Newsletter 18 July 2020, Episode 55
Why you need to retreat
I was very privileged this week to have the time and space to go away for two nights on spiritual retreat. I found some very quiet accommodation outside a tiny village somewhere south of Salisbury. Near Stonehenge for those of you don’t know that part of the world. Wherever I can and to whomever I can I unashamedly bang the drum for the significance of spiritual disciplines in general, sabbath days as one of the jewels in the crown of spiritual disciplines, and overnight retreats.
I have not taken an overnight retreat for some time. More’s the pity. But a combination of global and local events pushed me out of my usual routine and sent me away to be with Father, Son and Spirit in a gloriously focused, intimate and relaxed way.
We know that Jesus spent time alone with his Father. He “was led by the Spirit into the wilderness,” (Luke 4:1), “often withdrew to lonely places and prayed” (Luke 5:16), “went off to a solitary place, where he prayed.” (Mark 1:35). Some of those times were overnight.
If there is no other reason, the best reason to take an overnight retreat is simply because Jesus did. However, I believe there are many other good reasons for going away alone. There is something about stepping away from the usual routine that helps us to get better perspective on what’s going on in life. On what God is doing. Sleeping in a different place, eating at a different table, praying with a different view all help to refresh our thinking.
Let me share with you some of what I did this time.
- Review. I took with me the notes of my first spiritual retreat in 2003. I dug them out of the depths of my computer and compared my thinking from 17 years ago with today. Without going into the details, what stood out to me was God’s faithfulness to me. Of the many things I was concerned about then, and prayed about, I can see, looking back, that God has either answered them or provide me with the peace and ability to handle the fact that some have not yet been answered.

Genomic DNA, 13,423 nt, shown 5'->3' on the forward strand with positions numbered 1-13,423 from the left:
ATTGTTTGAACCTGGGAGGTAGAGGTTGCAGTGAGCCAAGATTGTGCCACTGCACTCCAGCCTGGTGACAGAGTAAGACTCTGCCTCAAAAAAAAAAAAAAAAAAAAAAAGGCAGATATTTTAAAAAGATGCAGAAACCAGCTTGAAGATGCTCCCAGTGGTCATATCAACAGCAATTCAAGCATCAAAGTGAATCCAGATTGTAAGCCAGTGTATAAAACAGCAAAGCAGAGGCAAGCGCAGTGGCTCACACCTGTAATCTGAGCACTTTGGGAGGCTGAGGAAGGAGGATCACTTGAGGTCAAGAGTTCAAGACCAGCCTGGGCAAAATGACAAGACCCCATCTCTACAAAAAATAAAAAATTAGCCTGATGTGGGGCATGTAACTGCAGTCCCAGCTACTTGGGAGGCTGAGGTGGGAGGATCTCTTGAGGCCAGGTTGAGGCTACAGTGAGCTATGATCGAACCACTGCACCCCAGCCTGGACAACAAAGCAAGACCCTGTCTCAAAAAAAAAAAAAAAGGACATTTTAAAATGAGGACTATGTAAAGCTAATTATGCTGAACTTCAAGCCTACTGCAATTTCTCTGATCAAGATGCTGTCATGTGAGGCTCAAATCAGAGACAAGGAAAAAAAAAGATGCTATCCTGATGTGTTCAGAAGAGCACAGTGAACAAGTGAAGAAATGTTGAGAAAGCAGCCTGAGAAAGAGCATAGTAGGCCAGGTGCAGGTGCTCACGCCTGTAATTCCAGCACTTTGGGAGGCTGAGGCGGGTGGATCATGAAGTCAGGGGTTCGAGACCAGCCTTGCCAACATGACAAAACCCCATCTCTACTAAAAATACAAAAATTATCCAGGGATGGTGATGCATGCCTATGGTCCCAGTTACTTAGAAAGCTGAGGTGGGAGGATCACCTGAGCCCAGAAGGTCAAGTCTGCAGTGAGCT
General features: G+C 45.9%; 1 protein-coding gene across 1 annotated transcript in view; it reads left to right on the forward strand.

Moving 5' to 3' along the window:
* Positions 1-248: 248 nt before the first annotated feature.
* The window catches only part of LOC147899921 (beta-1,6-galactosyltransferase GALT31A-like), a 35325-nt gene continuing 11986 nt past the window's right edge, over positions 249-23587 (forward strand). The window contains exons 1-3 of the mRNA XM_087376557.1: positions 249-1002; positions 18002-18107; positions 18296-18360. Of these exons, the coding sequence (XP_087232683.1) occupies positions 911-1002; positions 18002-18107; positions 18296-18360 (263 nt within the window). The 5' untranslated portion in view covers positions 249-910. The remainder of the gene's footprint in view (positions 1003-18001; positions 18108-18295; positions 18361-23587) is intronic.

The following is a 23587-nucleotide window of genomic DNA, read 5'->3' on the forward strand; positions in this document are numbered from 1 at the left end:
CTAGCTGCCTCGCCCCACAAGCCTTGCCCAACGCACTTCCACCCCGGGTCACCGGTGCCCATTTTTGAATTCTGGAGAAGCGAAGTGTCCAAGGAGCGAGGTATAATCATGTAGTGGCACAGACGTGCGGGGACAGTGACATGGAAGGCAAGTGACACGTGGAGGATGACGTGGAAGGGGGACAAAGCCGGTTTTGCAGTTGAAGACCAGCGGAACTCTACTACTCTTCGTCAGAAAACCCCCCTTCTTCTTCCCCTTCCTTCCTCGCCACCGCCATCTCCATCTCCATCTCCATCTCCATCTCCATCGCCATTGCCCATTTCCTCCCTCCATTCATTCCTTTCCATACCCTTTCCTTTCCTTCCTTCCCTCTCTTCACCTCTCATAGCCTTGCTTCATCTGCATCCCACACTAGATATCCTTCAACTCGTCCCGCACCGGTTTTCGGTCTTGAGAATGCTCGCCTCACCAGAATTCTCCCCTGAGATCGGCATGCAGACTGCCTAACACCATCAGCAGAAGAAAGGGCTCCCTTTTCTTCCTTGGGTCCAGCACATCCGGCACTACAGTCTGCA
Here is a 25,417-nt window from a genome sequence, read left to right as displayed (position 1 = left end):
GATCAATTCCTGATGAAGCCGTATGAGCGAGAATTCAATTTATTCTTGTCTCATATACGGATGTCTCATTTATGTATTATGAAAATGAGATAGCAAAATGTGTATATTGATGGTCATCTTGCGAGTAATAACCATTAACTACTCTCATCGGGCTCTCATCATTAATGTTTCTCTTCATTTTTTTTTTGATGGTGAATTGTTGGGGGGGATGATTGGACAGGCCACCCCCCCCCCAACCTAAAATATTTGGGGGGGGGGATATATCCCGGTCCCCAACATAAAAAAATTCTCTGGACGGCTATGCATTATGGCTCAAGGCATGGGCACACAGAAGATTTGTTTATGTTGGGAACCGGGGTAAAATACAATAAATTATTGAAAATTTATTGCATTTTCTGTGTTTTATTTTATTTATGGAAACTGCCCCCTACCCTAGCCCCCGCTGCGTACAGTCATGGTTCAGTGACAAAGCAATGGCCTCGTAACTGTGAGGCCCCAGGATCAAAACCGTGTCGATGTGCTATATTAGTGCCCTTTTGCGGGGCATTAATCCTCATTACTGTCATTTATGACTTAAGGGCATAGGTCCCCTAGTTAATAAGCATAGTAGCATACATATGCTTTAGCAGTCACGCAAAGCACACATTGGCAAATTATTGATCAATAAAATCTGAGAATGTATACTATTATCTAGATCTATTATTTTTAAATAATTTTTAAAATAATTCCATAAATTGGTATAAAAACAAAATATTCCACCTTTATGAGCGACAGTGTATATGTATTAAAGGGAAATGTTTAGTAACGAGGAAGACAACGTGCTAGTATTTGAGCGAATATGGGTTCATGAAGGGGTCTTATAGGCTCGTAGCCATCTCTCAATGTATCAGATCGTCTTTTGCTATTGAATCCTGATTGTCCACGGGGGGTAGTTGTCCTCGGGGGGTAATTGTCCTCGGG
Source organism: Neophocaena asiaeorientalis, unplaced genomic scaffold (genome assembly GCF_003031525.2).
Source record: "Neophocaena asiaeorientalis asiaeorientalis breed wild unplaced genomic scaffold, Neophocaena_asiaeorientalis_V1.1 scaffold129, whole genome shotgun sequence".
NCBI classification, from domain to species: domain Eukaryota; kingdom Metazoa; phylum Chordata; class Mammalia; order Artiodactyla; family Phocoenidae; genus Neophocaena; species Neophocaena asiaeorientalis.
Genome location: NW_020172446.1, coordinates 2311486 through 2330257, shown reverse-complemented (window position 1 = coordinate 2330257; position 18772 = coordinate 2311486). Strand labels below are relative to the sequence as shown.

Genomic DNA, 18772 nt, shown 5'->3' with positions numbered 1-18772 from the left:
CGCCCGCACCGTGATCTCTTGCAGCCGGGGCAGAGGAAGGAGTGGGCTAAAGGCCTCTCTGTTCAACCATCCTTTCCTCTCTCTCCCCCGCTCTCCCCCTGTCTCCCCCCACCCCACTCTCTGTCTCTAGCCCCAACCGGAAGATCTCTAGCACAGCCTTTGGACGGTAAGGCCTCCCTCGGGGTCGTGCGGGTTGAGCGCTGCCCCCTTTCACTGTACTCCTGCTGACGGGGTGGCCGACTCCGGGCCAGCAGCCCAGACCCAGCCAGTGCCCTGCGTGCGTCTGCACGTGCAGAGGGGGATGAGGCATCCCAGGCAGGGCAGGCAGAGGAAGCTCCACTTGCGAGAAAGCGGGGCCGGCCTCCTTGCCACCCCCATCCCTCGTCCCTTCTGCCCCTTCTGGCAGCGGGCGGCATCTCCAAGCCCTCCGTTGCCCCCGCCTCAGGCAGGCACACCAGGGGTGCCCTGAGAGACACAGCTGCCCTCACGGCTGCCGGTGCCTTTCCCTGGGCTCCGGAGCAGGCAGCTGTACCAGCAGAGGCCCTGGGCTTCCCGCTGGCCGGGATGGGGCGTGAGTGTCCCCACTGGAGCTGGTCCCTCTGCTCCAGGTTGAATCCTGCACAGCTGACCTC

- Reading. I read and/or re-read parts of two books while I was away. One Dallas Willard called “Life without lack” based on Psalm 23 and another called “The ruthless elimination of hurry” by John Mark Comer. Both were tremendously helpful to me. I find having a book to read helps centre me. Of course a Bible book also helps!
- Walking. Perhaps you can walk, perhaps you cannot, but the key thing for me is finding new places to pray that stimulate me. Generally speaking, at times like this I find either mountains or the seaside especially conducive to creative prayer. On this occasion I was able to drive to the south coast as you can see in the picture above, walk up to some cliffs and pray there.
- Psalms. I generally find that using a Psalm as a core passage of Scripture for my prayers is very helpful. This time I focused on Psalm 18 which was the focus also of my first spiritual retreat 17 years ago. It was a wonderful experience to revisit that Psalm, and pray through it considering what God has been doing over the last 17 years. Of course, this time different parts of it stood out to me compared to last time. I used that Psalm whilst on the cliffs meditating on it, praying through it and thinking about its themes.
Before heading home on the Tuesday afternoon I made a visit to the historic city of Salisbury. The reason I went there was because as a boy chorister I sang in the cathedral back in the mid-70s. It was a trip down memory lane. I could not get into the cathedral because of COVID-19 restrictions, but walking around the grounds reminded me, once again, of the faithfulness of God over a long period of time. It’s over four decades since I was that youngster in the cathedral all dressed up in robes and singing church music.
The journey, or more accurately the adventure of life has been rough at times, rarely dull, and sometimes filled with joy. But the key reminder for me was that God has been with me every step of the way, whether I was aware of him or not. Perhaps this is the greatest benefit of taking an overnight retreat. The rest of our troubles fade into the background as God comes into the foreground.
The place I stayed had rubbish Wi-Fi, the television didn’t work, and there was no mobile phone signal. All of which would normally be a frustration, but on this occasion was a blessing! I needed to get unplugged so that I could get re-plugged into the resources that truly matter.
I know not everybody reading this has the flexibility I do, but I would encourage everyone to plan an overnight retreat of some kind if you possibly can. If you get creative it’s amazing what becomes possible.
Until the next time, I hope and pray that you would find that God is available to you whenever wherever you are.
God bless, Malcolm